Axioms of Quantum Theory


We start with so called Hilbert space. It a vector space over the complex numbers $\mathbb{C}$. Vectors will be denoted $\ket{\psi}$ called as Dirac’s ket notation. It has a inner production $\braket{\psi\vert\phi}$ that maps an ordered pair of vectors to $\mathbb{C}$, defined by the properties

  1. Positivity: $\braket{\psi\vert\psi} \geq 0$ for $\ket{\psi} = 0$
  2. Linearity: $\bra{\phi}(a\ket{\psi_{1}} + b \ket{\psi_{2}}) = a \braket{\phi\vert\psi_{1}} + b \braket{\phi\vert\psi_{2}}$
  3. Skew symmetry: $\braket{\phi\vert\psi}^{*} = \braket{\psi\vert\phi}$.

It is complete in the norm $||\psi|| = \braket{\psi\vert\psi}^{1/2}$. An observable is a property of a physical system that in principle can be measured. In quantum mechanics, an observable is a self-adjoint operator i.e. $\mathbf{A} = \mathbf{A}^{\dagger}$.

An operator is a linear map taking vectors to vectors

$$ \begin{align*} \mathbf{A} : \ket{\psi} \to \mathbf{A}\ket{\psi} \\ \mathbf{A} (a\ket{\psi} + b\ket{\psi}) = a\mathbf{A}\ket{\psi} + b\mathbf{B}\ket{\psi} \end{align*} $$

The adjoint of the operator $\mathbf{A}$ is defined by

$$ \begin{align*} \braket{\phi\vert\mathbf{A}\psi} = \braket{\mathbf{A}^{\dagger}\phi\vert\psi} \end{align*} $$

for all vectors $\ket{\phi}, \ket{\psi}$ where we can write $\mathbf{A}\ket{\psi}$ as $\ket{\mathbf{A}\psi}$. Also note that, if $\mathbf{A}$ and $\mathbf{B}$ are self adjoint, then so is $\mathbf{A} + \mathbf{B}$ because $(\mathbf{A} + \mathbf{B})^{\dagger} = \mathbf{A}^{\dagger} + \mathbf{B}^{\dagger}$ but $(\mathbf{A}\mathbf{B})^{\dagger} = \mathbf{B}^{\dagger}\mathbf{A}^{\dagger}$. Also remember that $\mathbf{A}\mathbf{B} + \mathbf{B}\mathbf{A}$ and $i(\mathbf{A}\mathbf{B} + \mathbf{B}\mathbf{A})$ are always self-adjoint if $\mathbf{A}$ and $\mathbf{B}$ are.

A self-adjoint operator in a Hilbert space $\mathcal{H}$ has a spectral representation i.e. its eigen states form a complete orthonormal basis in $\mathcal{H}$. We can express a self-adjoint operator $\mathbf{A}$ as

$$ \begin{align*} \mathbf{A} = \sum_{n} a_{n}\mathbf{P}_{n} \end{align*} $$

Here each $a_{n}$ is an eigen value of $\mathbf{A}$ and $\mathbf{P}_{n}$ is the corresponding orthogonal projection onto the space of eigen vectors with eigen value $a_{n}$.

Note: If $a_{n}$ is non-degenerate (means it has same eigen values), then $\mathbf{P}_{n}=\ket{n}\bra{n}$; it is the projection onto the corresponding eigen vector.

Then $\mathbf{P}_{n}$’s satisfy

$$ \begin{align*} \mathbf{P}_{n}\mathbf{P}_{m} = \delta_{n,m}\mathbf{P}_{n}\\ \mathbf{P}_{n}^{\dagger} = \mathbf{P}_{n} \end{align*} $$

For unbounded operators in an infinite-dimensional space, the definition of self-adjoint and the statement of the spectral theorem are more subtle, but this need not concern us. Here, we don’t talk in-detail about unbounded operator so we refer you to look on functional analysis book.

The quantum measurement is done by the numerical outcome of a measurement of the observable $\mathbf{A}$ is an eigen value of $\mathbf{A}$ i.e. right after the measurement, the quantum state is an eigen state of $\mathbf{A}$ with the measured eigen value. If the quantum state just prior to the measurement is $\ket{\psi}$, then the outcome $a_{n}$ is obtained with probability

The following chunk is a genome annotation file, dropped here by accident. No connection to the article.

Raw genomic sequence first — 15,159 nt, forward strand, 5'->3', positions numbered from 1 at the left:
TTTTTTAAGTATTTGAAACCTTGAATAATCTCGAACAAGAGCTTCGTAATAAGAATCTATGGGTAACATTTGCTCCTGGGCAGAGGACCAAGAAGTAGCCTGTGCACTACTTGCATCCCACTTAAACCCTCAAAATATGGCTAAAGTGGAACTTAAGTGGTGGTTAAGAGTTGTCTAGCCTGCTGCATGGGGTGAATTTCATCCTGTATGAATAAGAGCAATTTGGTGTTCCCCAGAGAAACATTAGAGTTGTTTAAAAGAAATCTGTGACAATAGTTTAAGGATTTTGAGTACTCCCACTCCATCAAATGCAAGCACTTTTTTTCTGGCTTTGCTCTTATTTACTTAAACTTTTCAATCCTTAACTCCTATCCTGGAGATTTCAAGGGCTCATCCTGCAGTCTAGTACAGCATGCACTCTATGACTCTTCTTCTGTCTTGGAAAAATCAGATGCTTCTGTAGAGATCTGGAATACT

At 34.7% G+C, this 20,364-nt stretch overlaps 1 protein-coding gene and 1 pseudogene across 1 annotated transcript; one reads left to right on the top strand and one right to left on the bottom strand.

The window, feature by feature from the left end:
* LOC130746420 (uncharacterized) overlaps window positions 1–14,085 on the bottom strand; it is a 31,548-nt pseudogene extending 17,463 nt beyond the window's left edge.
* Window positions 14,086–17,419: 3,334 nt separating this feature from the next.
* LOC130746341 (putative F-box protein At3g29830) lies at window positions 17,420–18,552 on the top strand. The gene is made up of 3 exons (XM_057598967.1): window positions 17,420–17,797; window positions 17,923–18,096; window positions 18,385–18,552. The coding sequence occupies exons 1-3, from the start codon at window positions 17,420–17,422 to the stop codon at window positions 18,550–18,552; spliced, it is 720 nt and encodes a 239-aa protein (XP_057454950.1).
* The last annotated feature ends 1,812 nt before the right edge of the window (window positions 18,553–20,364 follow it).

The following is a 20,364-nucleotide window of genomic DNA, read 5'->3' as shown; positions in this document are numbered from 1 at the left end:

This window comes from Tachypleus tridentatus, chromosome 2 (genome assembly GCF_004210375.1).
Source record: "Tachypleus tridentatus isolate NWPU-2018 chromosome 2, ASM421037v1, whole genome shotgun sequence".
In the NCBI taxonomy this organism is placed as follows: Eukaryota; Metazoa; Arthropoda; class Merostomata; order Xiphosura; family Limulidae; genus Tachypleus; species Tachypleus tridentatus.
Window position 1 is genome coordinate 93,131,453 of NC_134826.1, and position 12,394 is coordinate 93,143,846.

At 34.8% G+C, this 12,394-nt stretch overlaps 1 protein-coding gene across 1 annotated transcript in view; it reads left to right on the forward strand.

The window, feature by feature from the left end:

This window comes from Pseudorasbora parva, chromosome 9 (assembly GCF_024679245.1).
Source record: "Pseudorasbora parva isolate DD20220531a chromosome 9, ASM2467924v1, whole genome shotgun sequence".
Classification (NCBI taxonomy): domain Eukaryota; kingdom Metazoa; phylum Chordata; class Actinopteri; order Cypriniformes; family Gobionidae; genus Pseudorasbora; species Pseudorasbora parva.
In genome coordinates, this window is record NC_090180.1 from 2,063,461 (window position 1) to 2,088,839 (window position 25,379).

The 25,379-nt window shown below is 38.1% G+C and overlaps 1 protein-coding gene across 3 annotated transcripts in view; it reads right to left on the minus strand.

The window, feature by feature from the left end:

$$ \begin{align*} \mathbf{Prob} (a_{n}) = ||\mathbf{P}_{n}\ket{\psi}||^{2} = \braket{\psi\vert\mathbf{P}_{n}\vert\psi}. \end{align*} $$

If the outcome is $a_{n}$ is attained, then the *normalized* quantum state becomes $$ \begin{align*} \frac{\mathbf{P}_{n}\ket{\psi}}{\braket{\psi\vert\mathbf{P}_{n}\vert\psi}^{1/2}}. \end{align*} $$ Note that if the measurement is immediately repeated, then according to this rule, the same outcome is attained again, with probability one.

To study the dynamics, the time evolution of a quantum state is unitary; it is generated by a self-adjoint operator, called the Hamiltonian of the system. In the Schrödinger’s picture of dynamics, the vector describing the system moves in time as governed by the Schrödinger equation $$ \begin{align*} \frac{d}{dt}\ket{\psi(t)} = -i \mathbf{H}\ket{\psi(t)}, \end{align*} $$ where $\mathbf{H}$ is the Hamiltonian. We may reexpress this equation to first order in the infinitesimal quantity $dt$ as $$ \begin{align*} \ket{\psi(t + dt)} = (1 - i\mathbf{H}dt)\ket{\psi(t)}. \end{align*} $$ We can prove that $\mathbf{U}(dt) \equiv (1 - i\mathbf{H}dt)$ is unitary because $\mathbf{H}$ is self-adjoint and unitary operator satisfies $\mathbf{U}^{\dagger}\mathbf{U} = 1$ to linear order in $dt$. Since a product of unitary operators is finite, time evolution over a finite interval is also unitary i.e. $$ \begin{align*} \ket{\psi(t)} = \mathbf{U}(t)\ket{\psi(0)}. \end{align*} $$ In the case where $\mathbf{H}$ is time independent, we may write $\mathbf{U} = e^{-it\mathbf{H}}$. Note that, the Schrödinger equation is linear , while we are accustomed to non-linear dynamical equations in classical physics.

Hence, we have two distinct ways (called as dualism) for a quantum state to change. On the one hand, there is unitary evolution, which is deterministic. If we specify $\ket{\psi(0)}$, the theory predicts the state $\ket{\psi(t)}$ at a later time. But on the other hand, there is measurement which is probabilistic. The theory does not make definite predictions about the measurement outcomes; it only assigns probabilities to the various alternatives. This is troubling because it is unclear why the measurement process should be governed by different physical laws than other process.

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Published on Jul 8, 2021

Last revised on Feb 2, 2023